Wednesday, February 6, 2008
Turkey and EU
Turkey has long worked to join the European Union. It is a candidate country. But most Europeans, as suggested by studies and analysis, are not willing to embrace Turkey into their Union for a host of reasons. First, culture and religion. While Turkey strives to be a secular state, its Constitution is strongly cultural in enshrining extreme nationalism, Ata-Turk. Culture is the strongest link to religion. Given the recent wave of Islamic extremism, Europeans are expressing deep concerns over Turkey's cultural heritage. Second, very importantly, the Turkish denial of the Armenian Genocide and the historic battle with Greece over Cyprus is really disappointing to many Europeans, especially Austria, Germany and France (here). Jacques Chirac, the former French President, repeatedly mentioned this issue when faced with Turkey's bid for the membership. (here) While UK is the most optimistic, given US-Turkish relations and the NATO membership, most Europeans are simply pessimistic. Given Germany's full acknowledgment of its past atrocities and the Jewish Holocaust, Turkish denial seems so immoral to most conscientious Europeans.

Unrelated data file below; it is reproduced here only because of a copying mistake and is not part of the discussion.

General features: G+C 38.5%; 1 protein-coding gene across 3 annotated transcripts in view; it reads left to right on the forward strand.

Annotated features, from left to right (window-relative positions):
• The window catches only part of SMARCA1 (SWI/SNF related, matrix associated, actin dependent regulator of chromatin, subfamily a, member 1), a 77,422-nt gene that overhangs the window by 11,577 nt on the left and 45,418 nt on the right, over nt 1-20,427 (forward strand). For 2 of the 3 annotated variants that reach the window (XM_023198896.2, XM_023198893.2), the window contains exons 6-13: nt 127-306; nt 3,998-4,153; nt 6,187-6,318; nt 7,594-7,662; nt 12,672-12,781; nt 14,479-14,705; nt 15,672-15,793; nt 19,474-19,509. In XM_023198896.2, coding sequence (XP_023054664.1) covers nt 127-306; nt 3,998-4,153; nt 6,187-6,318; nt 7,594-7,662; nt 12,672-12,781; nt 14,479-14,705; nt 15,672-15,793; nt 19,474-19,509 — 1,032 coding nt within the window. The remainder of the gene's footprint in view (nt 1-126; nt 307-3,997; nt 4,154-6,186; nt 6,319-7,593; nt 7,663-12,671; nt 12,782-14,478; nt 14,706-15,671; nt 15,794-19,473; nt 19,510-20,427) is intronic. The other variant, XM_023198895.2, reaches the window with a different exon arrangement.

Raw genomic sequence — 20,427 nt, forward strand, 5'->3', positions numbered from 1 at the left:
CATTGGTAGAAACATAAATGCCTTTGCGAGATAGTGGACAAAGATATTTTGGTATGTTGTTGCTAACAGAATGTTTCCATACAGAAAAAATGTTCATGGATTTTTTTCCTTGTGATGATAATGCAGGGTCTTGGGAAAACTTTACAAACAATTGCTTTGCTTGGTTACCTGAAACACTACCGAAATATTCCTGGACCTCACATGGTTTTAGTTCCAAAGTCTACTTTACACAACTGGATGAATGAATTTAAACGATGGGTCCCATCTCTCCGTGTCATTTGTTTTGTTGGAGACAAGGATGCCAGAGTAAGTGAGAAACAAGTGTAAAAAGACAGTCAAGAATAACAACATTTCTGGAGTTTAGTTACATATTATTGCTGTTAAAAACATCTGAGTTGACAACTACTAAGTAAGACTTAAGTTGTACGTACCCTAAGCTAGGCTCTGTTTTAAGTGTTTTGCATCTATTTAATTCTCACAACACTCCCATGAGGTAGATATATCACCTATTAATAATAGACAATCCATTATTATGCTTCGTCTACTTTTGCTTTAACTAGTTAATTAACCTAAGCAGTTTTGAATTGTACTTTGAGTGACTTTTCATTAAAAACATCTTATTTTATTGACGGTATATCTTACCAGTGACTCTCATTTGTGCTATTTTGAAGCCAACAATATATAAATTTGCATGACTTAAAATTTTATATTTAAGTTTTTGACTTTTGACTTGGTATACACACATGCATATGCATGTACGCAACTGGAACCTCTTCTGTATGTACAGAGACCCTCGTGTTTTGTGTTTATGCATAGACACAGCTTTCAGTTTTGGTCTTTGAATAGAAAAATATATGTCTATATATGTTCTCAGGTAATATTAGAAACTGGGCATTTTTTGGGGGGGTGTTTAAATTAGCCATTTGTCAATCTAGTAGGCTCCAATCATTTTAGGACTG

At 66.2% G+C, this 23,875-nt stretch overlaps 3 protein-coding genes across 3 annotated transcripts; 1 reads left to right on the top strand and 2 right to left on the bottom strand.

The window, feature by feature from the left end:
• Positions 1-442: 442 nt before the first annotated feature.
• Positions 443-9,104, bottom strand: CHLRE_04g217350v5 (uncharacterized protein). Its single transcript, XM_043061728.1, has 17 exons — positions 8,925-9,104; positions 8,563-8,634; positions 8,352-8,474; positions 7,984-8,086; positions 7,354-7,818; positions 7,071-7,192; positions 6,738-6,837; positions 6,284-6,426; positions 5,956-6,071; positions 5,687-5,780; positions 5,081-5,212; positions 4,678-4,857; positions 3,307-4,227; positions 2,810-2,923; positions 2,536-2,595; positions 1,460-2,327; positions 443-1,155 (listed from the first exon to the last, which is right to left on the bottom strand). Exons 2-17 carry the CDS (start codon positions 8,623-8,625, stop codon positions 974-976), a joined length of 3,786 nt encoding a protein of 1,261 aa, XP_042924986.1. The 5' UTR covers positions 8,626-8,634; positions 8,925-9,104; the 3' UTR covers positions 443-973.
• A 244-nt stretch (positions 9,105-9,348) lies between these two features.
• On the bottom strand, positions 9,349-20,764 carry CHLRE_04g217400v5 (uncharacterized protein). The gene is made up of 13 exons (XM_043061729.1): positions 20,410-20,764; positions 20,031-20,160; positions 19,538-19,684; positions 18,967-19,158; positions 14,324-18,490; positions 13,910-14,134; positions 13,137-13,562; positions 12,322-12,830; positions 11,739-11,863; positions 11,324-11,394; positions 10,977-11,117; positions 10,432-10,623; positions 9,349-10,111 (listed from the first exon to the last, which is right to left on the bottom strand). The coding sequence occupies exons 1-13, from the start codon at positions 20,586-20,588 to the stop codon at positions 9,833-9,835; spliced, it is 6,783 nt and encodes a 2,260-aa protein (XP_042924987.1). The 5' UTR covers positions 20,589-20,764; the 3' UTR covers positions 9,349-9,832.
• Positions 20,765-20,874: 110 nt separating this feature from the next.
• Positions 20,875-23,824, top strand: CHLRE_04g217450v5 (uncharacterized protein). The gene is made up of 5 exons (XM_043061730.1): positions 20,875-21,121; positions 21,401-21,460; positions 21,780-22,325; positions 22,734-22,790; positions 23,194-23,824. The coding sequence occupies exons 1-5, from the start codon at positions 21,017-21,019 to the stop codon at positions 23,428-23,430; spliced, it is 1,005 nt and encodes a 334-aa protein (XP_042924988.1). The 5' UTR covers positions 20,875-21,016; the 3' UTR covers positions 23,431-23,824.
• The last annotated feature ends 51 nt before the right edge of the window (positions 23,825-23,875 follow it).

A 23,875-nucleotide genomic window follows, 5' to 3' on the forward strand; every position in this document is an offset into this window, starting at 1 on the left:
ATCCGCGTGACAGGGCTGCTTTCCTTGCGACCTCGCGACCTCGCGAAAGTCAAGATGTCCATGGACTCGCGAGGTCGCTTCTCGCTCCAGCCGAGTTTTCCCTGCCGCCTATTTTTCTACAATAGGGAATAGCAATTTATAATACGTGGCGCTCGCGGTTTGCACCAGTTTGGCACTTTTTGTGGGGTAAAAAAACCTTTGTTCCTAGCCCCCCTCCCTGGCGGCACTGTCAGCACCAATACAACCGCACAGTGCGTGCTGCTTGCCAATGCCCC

The studies have in fact shown that Europeans are much more willing to embrace Russia into the EU, which is elevating and inspiring for many Russians, who for decades felt deprived of any good-will on part of Western European countries. The Cold War legacy and Western criticism of Putin's policies are still a challenge for this process. But Russians seem very optimistic that they will overcome those. (here)
Another issue must be mentioned. It is not only cultural and ideological concerns that dominate in the minds of Europeans. The influx of immigrants from Islamic countries and the economic recession in Europe make Europeans (like Americans) resist immigrants and any more members joining EU. After all, joining the EU would mean fully taking part of the economic advantages.